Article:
Dance Treats From Mark Morris
The off-beat choreographer and his glorious company demonstrate peak form in Boston
IF Mark Morris were an architect, his structures would be beautiful classical compositions - with a gargoyle or grotesque jutting from the cornices for comic effect.Skip to next paragraph
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This builder of dances adores classical composers: Bach, Haydn, Mozart, and Schubert. His dances have a precision and light-footed delicacy gleaned from their musical sources, but they are not pretty in the way of a "Swan Lake" or "Giselle." Just when a dance begins to have the smoothness of ballet, Mr. Morris throws in a burp of movement or a convulsion of ecstasy that is distinctly unballetic.
Morris has brought this love of music allied with humor to Boston's Emerson Majestic Theatre, where last week his company performed two world premieres and tomorrow night finishes up with a program choreographed to a grab bag of 20th-century music: the Louvin Brothers, the Violent Femmes, and Bob Wills and his Texas Playboys. (Morris may be a classicist, but his taste is eclectic.)
His new solo piece, danced to George Gershwin's "Three Piano Preludes," highlights his versatility both as a choreographer and a performer. Dressed in a tuxedo-like outfit, with spats and white gloves, Morris captures the "wah wah wah" flapper quality of 1930s music. As in all his dances, the hands are the key component in his movements. He used them in "Three Preludes" to punctuate gestures like a mime: uncurling his fists, flicking his wrist, and flinging his arms.
The choreographer's physique is, to put it bluntly, heftier than most male dancers', and he gleefully cashes in on that distinction by making dances that lean slightly off-center, or have a lower center of gravity. (Morris apparently considers most young ballerinas as too thin, and his company is cheerfully composed of tall and short, average-weight dancers of both sexes who are strong enough to lift one another easily.) His trademark long hair, which usually waves around his face Medusa-like, was pulled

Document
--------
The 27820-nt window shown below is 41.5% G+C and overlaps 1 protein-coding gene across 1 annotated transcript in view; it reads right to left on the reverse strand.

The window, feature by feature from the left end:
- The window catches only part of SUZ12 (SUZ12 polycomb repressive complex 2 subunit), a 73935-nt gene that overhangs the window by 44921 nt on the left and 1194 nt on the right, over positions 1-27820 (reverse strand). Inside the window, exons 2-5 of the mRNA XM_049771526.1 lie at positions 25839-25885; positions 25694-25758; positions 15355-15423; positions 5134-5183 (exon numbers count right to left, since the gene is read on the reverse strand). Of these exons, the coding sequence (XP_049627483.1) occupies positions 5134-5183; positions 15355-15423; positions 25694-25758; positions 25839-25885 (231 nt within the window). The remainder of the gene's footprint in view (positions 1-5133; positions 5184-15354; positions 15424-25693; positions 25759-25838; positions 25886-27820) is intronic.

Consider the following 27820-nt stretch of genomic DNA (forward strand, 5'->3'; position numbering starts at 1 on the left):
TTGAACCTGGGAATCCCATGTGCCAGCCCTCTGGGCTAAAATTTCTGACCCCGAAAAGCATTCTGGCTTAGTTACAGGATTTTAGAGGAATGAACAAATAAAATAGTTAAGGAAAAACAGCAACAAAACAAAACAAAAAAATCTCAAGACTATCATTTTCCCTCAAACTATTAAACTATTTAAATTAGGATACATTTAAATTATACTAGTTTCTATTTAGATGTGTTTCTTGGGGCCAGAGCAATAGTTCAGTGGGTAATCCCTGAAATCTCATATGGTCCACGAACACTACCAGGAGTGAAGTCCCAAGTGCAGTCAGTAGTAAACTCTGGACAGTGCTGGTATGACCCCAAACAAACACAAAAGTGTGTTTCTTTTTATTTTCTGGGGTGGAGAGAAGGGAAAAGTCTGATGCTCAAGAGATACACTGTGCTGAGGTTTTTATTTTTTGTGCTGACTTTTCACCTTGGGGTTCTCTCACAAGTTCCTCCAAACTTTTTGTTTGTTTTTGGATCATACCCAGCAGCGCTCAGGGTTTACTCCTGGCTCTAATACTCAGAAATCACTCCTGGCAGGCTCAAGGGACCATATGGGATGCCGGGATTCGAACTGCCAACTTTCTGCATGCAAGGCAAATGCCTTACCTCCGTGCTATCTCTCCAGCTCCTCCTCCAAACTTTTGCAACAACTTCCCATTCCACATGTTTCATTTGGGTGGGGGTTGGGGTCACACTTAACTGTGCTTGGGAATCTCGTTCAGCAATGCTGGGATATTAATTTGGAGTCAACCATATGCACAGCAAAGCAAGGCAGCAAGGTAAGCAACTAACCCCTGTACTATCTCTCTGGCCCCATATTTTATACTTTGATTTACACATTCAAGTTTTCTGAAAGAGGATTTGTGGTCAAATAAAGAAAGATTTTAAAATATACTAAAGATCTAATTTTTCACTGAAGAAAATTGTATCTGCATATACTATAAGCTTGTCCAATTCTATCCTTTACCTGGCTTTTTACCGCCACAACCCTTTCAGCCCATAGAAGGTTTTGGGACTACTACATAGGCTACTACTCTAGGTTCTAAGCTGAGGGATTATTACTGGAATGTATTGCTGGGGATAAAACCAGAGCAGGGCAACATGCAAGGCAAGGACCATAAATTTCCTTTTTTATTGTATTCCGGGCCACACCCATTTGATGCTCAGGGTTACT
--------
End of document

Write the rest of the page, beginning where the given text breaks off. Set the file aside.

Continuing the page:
back for the Gershwin incarnation.
One of the things Morris became accustomed to during his sojourn in Brussels (see accompanying article) was live music. For the classical-music segment of the Boston performance, Morris enlisted his musical director, pianist Linda Dowdell, and conductor Craig Smith's locally based Emmanuel Music group.
Because of the high cost of hiring musicians, it is unusual for a dance troupe to perform to live music. It is even more unusual for a choreographer to use choral music as his centerpiece, as Morris does. There is no sound to compare to the unamplified voices of some of New England's finest singers, reaching into every corner and crevice of the theater. Mezzo soprano Lorraine Hunt led the way, and her singing was so passionate and involving that it was hard not to steal a glance at her on the side, while
keeping up with the dancing onstage.
With live music there is always an improvisational climate; the performers' moods subtly color the rhythm and tempo. Morris clearly counts on this element to keep each dance fresh and interesting, for himself as well as the audience. It is easy to imagine that opening-night energy infused the second world premiere, titled "Bedtime" and set to three songs by Franz Schubert, with even more intensity than was choreographed into it.